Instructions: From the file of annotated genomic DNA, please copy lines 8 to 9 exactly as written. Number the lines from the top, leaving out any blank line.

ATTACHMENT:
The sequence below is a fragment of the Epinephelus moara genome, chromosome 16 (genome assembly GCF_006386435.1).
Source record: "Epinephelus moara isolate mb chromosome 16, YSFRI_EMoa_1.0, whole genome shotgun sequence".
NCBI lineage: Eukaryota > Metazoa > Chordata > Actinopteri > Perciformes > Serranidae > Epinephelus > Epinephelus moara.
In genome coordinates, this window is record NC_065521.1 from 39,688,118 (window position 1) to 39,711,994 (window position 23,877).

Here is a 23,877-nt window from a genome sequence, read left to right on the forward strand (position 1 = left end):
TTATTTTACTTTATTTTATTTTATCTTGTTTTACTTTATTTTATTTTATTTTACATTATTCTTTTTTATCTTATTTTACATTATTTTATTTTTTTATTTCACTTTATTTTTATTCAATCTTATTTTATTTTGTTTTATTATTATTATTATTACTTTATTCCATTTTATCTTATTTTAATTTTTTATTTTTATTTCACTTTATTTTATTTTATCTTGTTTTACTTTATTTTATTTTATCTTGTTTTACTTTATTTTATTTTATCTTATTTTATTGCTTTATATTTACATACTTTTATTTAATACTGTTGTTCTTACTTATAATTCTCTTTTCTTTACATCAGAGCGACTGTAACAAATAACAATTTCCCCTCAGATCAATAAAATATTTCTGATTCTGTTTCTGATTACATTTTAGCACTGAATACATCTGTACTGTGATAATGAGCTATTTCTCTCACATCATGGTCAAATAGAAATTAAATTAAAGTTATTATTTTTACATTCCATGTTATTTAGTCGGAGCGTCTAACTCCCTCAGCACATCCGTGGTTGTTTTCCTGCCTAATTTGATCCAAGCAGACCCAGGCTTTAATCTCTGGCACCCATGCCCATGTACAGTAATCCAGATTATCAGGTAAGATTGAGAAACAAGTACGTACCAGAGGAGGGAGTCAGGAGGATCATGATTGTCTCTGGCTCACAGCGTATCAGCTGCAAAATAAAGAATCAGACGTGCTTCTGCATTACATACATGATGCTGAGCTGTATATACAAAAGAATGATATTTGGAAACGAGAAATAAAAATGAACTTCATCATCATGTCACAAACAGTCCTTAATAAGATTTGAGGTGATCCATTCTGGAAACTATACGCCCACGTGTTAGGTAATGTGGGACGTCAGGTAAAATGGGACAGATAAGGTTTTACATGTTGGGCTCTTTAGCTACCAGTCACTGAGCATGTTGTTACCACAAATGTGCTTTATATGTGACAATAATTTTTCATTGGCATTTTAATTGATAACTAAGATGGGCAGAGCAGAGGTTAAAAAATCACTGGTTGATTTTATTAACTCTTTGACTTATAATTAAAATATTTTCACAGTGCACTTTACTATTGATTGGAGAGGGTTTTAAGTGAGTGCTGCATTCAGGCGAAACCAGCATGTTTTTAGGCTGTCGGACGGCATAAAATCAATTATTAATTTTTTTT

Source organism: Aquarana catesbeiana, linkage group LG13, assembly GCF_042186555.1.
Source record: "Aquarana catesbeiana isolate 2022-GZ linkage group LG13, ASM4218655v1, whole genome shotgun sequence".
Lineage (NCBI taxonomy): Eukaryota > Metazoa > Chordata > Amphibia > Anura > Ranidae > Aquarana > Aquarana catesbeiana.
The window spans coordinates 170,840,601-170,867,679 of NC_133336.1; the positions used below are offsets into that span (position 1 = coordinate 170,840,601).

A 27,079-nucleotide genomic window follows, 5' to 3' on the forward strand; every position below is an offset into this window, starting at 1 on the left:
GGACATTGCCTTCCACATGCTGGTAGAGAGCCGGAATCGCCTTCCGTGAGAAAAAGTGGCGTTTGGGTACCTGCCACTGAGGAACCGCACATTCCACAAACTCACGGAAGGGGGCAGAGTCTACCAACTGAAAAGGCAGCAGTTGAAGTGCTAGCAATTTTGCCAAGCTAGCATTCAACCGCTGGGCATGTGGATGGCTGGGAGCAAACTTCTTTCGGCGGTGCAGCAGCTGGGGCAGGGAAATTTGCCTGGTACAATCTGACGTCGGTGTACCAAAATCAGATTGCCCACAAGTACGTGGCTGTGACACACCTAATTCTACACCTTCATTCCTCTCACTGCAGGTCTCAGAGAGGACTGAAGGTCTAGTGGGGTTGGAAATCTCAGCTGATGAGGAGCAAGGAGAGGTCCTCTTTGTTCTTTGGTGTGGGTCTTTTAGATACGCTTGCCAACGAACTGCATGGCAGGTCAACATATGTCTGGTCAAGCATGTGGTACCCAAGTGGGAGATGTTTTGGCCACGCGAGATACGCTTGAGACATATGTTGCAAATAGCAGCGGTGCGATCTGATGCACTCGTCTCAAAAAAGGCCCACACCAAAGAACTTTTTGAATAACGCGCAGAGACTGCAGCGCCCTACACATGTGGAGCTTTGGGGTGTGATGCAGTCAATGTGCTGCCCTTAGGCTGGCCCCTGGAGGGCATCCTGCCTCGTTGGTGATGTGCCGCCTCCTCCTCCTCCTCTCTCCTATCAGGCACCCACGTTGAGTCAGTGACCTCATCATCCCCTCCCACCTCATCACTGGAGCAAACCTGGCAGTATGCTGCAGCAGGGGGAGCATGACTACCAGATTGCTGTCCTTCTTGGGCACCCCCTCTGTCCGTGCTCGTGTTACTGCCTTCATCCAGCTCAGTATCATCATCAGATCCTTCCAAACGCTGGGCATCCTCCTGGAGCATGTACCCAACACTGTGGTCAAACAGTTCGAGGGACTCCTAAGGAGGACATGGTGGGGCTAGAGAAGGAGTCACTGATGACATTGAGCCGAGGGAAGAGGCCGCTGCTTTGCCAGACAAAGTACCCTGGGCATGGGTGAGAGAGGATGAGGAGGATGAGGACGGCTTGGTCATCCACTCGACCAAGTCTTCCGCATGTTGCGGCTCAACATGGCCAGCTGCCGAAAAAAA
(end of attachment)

Source record: "Aquarana catesbeiana isolate 2022-GZ linkage group LG13, ASM4218655v1, whole genome shotgun sequence".
Lineage (NCBI taxonomy): Eukaryota > Metazoa > Chordata > Amphibia > Anura > Ranidae > Aquarana > Aquarana catesbeiana.